9. "Mission Impossible: Rogue Nation" - Sure, Tom Cruise had a bomb last summer, and a terribly undeserved one, but the "Mission: Impossible" franchise should still have some good legs. "Ghost Protocol" was a solid hit, and by all indications "Rogue Nation" is shaping up to be a worthy follow-up. My only concern is that since "Furious 7" went took that franchise into the spy genre, "Mission" is starting to look a little old hat. And it's coming awfully late in the season.

10. "Terminator Genisys" - Good lord, this franchise just won't die, will it? I hate that they're rebooting the timeline. I hate that Jai Courtney is playing Kyle Reese. But it's "Terminator" which means that it has a built in audience and the movie is going to make money. I think enough people are as fed up as I am so this isn't going to make that much money, but it'll make enough to ensure that the next two films in a planned new trilogy get made. God, that's depressing.

Wild Cards (for extra points if one of them does make it into the top ten)

Mad Max: Fury Road
Magic Mike XXL
Fantastic Four

I think "Mad Max" looks awesome, but not enough people remember who he is, and the R rating is going to limit who can see it. I'm also hopeful for the new "Fantastic Four" movie, in spite of the stories that have come out about its troubled production. As for "Magic Mike XXL," let's not forget that women are a moviegoing force to be reckoned with. The first "Magic Mike" just missed the number 10 spot in 2012, and I wouldn't be surprised if he squeaks through this time. Also, just missing the cut are "Pitch Perfect 2," "San Andreas," and "The Man From U.N.C.L.E."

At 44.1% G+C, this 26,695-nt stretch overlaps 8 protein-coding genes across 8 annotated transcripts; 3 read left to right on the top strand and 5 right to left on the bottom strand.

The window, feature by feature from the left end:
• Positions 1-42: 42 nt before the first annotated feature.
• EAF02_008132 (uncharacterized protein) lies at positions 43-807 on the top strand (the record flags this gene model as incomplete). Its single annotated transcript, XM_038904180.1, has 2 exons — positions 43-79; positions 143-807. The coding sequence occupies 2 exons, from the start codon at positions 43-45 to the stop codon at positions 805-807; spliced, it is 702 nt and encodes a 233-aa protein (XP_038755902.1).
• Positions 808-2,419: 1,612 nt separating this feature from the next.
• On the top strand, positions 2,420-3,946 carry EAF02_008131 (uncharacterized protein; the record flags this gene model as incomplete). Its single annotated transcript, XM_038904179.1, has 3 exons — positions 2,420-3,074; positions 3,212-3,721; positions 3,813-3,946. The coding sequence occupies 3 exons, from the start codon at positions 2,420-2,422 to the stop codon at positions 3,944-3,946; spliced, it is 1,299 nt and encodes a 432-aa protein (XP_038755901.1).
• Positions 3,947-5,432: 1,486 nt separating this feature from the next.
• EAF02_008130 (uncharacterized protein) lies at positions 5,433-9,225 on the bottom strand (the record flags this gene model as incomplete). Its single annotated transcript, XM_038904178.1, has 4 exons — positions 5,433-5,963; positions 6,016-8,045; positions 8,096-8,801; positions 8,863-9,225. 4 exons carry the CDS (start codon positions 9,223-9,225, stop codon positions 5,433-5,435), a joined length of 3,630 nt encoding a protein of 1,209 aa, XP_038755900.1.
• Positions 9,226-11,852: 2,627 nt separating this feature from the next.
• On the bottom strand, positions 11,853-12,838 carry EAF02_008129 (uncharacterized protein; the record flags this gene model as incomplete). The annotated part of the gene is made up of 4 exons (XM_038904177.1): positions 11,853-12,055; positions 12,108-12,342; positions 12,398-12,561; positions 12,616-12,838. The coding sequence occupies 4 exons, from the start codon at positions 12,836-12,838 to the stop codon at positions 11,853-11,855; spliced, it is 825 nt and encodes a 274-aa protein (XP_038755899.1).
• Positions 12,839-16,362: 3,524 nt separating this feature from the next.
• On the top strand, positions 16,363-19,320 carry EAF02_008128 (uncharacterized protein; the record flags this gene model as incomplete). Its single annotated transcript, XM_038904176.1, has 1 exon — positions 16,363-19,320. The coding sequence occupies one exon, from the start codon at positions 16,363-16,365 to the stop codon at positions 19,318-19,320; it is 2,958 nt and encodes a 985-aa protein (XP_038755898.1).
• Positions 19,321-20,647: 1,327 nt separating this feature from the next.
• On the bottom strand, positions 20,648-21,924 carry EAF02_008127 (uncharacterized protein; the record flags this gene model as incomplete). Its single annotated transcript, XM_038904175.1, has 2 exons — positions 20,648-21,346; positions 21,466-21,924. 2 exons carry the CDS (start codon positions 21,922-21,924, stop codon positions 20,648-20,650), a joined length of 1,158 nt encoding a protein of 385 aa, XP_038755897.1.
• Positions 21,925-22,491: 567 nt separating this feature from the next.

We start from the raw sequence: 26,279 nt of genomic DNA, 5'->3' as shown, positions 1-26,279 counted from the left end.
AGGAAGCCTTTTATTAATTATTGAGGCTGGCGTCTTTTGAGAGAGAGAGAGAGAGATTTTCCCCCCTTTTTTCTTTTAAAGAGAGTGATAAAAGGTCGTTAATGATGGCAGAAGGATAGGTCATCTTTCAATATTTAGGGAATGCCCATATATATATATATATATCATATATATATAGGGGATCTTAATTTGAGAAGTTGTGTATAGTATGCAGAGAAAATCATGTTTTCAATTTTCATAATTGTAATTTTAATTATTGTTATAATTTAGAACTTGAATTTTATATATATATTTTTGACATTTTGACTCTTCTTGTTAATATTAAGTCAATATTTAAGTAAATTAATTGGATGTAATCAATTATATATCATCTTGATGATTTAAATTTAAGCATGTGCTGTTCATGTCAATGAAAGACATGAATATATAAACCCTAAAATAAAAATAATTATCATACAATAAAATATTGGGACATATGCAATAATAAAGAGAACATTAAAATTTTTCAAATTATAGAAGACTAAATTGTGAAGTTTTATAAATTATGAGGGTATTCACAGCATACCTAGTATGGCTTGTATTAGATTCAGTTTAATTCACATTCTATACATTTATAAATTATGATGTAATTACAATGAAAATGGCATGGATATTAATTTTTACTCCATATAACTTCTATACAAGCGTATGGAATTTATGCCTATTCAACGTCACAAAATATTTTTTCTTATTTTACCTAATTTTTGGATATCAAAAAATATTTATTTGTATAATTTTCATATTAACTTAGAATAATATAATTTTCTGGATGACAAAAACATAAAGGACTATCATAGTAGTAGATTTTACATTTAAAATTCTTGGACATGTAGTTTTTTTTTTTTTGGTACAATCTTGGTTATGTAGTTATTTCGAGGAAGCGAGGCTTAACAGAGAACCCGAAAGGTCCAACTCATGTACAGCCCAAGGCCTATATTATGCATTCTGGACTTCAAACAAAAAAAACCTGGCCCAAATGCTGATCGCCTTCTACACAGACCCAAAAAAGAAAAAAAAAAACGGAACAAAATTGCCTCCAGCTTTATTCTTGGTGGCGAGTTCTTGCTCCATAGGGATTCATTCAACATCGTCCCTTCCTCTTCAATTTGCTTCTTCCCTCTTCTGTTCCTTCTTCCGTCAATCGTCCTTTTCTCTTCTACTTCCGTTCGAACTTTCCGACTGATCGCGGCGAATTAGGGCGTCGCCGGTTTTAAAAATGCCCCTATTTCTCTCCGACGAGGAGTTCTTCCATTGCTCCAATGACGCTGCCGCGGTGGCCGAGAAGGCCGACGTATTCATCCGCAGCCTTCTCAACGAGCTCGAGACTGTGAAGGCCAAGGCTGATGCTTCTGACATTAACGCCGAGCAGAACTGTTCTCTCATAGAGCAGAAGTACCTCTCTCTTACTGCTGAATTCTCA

Thursday, May 7, 2015

The Resurrection of the Anime/Manga Adaptations

Eons ago in 2011, I wrote up a post about several anime and manga adaptations that were stuck in Hollywood development hell.  The "Akira" adaptation was threatening to go forward at the time, and it seemed likely that we would see a surge in media with similar origins. The American "Akira" never went forward, but several others on the list look to have a good chance of being made at last.  I waited a bit before doing this post, because projects like this are on one minute and off the next - the "Noir" series at Starz never did go forward - but it's looking pretty solid right now for at least two of these titles.